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The Pentropic organisation was a military organisation used by the Australian Army between 1960 and 1965. It was based on the United States Army's pentomic organisation and involved reorganising most of the Army's combat units into units based on five elements, rather than the previous three or four sub-elements. The organisation proved unsuccessful, and the Army reverted to its previous unit structures in early 1965.

History[edit | edit source]

The decision to adopt the Pentropic organisation was driven by a desire to modernise the Army and ensure that Australian units were able to integrate with those of the United States Army. While the US Pentomic organisation had been implemented in 1957 to improve the Army's ability to operate during a nuclear war, the Australian organisation was optimised for limited wars in South East Asia in which there was a chance that nuclear weapons might be used. Both structures were designed to facilitate independent operations by the sub-units of divisions. The Australian Pentropic division was intended to be air portable, capable of fighting in a limited war and capable of conducting anti-guerrilla operations.[1]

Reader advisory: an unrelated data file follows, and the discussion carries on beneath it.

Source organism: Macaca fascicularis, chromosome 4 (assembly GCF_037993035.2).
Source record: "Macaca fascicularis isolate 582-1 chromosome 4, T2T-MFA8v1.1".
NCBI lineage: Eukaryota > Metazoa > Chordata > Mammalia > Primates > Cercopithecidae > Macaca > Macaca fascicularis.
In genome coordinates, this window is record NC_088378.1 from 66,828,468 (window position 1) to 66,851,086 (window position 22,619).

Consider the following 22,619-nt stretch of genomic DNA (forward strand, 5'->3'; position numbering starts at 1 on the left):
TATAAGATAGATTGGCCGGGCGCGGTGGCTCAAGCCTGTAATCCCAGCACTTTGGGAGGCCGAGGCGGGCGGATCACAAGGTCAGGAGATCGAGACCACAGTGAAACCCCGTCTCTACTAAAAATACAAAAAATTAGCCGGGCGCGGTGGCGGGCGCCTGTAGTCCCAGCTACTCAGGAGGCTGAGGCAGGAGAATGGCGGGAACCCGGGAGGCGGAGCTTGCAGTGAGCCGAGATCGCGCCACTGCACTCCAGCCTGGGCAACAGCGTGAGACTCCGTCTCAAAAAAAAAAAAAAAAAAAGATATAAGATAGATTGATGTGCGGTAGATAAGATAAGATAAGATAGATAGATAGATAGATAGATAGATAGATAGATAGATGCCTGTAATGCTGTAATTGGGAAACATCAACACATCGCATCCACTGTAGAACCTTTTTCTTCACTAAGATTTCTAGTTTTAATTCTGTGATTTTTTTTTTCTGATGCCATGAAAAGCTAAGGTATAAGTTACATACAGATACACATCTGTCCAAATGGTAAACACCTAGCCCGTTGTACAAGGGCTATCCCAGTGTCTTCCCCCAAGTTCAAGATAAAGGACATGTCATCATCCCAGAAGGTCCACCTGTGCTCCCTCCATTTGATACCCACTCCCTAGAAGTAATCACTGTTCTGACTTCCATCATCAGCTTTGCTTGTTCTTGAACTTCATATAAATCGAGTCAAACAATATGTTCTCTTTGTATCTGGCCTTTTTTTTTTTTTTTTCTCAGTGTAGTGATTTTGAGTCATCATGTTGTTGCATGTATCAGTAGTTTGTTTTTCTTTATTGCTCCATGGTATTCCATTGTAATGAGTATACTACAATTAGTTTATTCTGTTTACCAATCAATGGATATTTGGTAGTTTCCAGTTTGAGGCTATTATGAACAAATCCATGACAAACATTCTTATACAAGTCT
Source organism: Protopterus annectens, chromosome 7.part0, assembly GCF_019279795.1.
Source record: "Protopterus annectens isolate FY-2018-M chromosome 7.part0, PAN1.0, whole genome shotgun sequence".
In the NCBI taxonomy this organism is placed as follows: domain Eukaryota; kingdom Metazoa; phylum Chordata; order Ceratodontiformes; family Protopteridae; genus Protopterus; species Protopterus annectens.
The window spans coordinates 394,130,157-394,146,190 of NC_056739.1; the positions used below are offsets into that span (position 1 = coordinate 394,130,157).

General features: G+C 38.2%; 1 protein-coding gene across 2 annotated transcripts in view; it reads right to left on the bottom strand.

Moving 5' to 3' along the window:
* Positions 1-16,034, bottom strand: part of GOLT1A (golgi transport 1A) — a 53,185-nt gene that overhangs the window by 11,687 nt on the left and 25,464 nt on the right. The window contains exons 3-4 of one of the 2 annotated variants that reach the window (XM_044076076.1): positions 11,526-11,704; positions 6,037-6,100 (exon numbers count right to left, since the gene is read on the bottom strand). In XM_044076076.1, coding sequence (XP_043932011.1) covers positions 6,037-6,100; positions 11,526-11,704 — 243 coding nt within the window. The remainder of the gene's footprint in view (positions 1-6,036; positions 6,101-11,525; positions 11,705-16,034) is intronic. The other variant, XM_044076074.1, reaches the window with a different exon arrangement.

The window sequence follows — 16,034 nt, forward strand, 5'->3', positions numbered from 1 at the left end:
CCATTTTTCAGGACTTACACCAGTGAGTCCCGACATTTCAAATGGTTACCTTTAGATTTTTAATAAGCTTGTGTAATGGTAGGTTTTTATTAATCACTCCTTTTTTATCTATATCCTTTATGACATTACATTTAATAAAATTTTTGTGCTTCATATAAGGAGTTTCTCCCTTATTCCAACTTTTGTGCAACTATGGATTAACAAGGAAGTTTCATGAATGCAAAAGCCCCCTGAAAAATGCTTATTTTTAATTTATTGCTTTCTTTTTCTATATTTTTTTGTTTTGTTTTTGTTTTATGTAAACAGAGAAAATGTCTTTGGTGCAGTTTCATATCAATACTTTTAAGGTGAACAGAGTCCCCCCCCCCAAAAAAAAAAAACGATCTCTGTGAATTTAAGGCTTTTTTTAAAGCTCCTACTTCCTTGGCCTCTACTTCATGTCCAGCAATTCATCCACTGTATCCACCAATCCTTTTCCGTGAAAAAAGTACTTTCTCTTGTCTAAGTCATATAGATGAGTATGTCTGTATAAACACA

The key element of the Pentropic organisation was the reorganisation of divisions into five combined arms battle groups. These battle groups consisted of an infantry battalion, field artillery regiment, engineer field squadron and other combat and logistic elements, including armoured, aviation and armoured personnel carrier units as required. These battle groups would be commanded by the commanding officer of their infantry battalion and report directly to the headquarters of the division as brigade headquarters were abolished as part of the reorganisation.[2]